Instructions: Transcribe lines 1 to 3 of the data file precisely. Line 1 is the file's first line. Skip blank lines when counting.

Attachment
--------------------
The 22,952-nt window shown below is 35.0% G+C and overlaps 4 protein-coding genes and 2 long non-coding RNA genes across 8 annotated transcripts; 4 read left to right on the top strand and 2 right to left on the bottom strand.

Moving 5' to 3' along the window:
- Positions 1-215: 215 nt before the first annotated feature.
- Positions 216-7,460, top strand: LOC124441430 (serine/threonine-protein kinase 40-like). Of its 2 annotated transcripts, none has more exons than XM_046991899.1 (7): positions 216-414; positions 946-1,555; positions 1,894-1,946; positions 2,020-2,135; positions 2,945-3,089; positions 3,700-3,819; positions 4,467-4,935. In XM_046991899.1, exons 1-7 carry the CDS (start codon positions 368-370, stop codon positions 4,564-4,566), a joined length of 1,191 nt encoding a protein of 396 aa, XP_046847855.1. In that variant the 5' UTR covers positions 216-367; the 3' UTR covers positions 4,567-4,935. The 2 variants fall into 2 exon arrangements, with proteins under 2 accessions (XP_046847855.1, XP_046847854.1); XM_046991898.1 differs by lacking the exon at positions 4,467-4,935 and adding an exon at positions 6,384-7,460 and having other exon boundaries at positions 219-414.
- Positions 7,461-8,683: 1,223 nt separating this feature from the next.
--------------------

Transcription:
The 22,952-nt window shown below is 35.0% G+C and overlaps 4 protein-coding genes and 2 long non-coding RNA genes across 8 annotated transcripts; 4 read left to right on the top strand and 2 right to left on the bottom strand.

Moving 5' to 3' along the window:
- Positions 1-215: 215 nt before the first annotated feature.